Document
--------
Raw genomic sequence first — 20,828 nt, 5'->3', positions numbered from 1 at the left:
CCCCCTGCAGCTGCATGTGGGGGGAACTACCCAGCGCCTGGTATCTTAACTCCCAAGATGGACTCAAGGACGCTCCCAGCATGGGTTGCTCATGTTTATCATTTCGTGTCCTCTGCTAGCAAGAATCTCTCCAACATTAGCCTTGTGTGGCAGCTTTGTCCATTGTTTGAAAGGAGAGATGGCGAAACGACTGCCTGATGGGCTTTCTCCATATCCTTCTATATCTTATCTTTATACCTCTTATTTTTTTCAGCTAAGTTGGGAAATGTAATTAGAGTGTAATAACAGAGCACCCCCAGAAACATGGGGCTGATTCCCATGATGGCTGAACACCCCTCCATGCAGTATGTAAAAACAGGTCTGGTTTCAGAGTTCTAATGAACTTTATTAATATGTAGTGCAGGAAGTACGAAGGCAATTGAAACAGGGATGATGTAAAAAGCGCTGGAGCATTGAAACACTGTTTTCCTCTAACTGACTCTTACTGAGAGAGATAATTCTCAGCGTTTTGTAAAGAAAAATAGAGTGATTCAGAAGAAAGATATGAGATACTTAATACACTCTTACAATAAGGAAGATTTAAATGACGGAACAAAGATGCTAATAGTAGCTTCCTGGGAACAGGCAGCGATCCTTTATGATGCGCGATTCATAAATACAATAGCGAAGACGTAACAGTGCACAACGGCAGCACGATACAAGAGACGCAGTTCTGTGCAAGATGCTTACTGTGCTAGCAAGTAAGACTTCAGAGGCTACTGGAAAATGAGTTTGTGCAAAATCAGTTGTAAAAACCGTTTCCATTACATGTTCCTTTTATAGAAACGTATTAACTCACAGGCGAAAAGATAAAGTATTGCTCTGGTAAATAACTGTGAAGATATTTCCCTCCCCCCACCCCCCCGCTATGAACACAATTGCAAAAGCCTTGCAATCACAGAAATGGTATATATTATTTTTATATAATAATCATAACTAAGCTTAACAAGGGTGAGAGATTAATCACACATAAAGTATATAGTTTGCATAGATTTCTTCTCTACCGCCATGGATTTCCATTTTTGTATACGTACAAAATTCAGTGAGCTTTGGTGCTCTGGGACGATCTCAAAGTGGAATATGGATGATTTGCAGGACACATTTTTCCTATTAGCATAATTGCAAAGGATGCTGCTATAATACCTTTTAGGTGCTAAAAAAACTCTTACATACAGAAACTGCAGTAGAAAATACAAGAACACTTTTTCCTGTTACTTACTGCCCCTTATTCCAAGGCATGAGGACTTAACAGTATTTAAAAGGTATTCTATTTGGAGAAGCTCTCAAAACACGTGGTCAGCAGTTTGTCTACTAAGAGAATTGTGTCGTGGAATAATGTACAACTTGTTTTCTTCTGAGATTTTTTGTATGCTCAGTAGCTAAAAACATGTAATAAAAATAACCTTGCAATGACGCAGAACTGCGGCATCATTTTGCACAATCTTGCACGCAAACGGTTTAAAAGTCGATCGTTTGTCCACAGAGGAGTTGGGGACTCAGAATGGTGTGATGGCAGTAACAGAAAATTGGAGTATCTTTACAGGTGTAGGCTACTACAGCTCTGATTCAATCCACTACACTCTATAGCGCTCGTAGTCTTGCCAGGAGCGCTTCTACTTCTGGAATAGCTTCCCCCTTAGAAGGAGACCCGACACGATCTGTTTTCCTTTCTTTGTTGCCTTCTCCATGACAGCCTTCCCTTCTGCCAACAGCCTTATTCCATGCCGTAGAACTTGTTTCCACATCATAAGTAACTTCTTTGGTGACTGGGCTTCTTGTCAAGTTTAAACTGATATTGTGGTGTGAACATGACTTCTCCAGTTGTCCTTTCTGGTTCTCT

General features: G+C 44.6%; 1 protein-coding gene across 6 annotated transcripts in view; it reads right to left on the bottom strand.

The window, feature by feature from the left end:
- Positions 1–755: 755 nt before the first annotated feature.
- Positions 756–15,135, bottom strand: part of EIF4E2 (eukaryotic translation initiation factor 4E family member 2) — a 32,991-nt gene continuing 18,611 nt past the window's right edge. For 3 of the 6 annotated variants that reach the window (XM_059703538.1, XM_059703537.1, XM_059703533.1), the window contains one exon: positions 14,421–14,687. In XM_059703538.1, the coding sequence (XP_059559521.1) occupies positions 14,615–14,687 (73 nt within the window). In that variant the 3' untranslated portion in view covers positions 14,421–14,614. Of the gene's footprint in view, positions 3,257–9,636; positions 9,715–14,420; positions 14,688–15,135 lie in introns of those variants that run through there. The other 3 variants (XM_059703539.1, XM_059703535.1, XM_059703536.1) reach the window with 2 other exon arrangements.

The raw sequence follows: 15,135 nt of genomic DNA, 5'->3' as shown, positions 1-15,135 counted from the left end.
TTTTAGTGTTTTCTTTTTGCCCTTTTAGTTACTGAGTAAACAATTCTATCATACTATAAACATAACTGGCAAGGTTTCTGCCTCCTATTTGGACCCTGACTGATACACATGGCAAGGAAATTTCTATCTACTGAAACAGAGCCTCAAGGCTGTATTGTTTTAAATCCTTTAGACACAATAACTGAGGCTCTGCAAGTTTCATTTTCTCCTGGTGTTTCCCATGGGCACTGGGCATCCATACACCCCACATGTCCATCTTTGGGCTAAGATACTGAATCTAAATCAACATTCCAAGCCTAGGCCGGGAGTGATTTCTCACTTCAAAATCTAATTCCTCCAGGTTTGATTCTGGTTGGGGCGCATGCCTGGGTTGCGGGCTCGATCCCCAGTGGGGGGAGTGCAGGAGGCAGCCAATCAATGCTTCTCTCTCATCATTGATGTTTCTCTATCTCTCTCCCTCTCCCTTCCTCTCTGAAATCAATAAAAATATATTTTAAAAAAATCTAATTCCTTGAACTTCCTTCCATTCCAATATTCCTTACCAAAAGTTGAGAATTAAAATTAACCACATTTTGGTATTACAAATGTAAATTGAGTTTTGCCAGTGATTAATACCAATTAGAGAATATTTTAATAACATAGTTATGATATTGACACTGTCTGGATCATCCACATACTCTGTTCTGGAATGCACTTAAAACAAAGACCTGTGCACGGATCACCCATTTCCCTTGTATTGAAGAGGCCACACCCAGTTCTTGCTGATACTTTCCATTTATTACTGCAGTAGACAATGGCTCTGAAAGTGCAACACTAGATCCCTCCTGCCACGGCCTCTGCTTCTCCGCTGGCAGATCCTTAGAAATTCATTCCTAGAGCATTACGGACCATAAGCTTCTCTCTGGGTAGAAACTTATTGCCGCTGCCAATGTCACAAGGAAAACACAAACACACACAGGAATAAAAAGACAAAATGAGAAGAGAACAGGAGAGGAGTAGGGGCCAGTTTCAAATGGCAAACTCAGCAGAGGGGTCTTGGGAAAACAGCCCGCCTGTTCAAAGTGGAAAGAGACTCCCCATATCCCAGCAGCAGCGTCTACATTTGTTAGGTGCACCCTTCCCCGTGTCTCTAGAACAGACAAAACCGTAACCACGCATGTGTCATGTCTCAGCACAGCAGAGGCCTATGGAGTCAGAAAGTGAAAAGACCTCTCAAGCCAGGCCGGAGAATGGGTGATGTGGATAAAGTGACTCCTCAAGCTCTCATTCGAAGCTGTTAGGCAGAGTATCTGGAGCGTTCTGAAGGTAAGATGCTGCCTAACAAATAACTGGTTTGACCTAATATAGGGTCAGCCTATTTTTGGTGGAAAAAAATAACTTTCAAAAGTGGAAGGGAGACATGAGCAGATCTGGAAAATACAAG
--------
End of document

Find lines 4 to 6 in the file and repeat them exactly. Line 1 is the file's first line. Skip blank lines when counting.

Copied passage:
The window, feature by feature from the left end:
- Positions 1–755: 755 nt before the first annotated feature.
- Positions 756–15,135, bottom strand: part of EIF4E2 (eukaryotic translation initiation factor 4E family member 2) — a 32,991-nt gene continuing 18,611 nt past the window's right edge. For 3 of the 6 annotated variants that reach the window (XM_059703538.1, XM_059703537.1, XM_059703533.1), the window contains one exon: positions 14,421–14,687. In XM_059703538.1, the coding sequence (XP_059559521.1) occupies positions 14,615–14,687 (73 nt within the window). In that variant the 3' untranslated portion in view covers positions 14,421–14,614. Of the gene's footprint in view, positions 3,257–9,636; positions 9,715–14,420; positions 14,688–15,135 lie in introns of those variants that run through there. The other 3 variants (XM_059703539.1, XM_059703535.1, XM_059703536.1) reach the window with 2 other exon arrangements.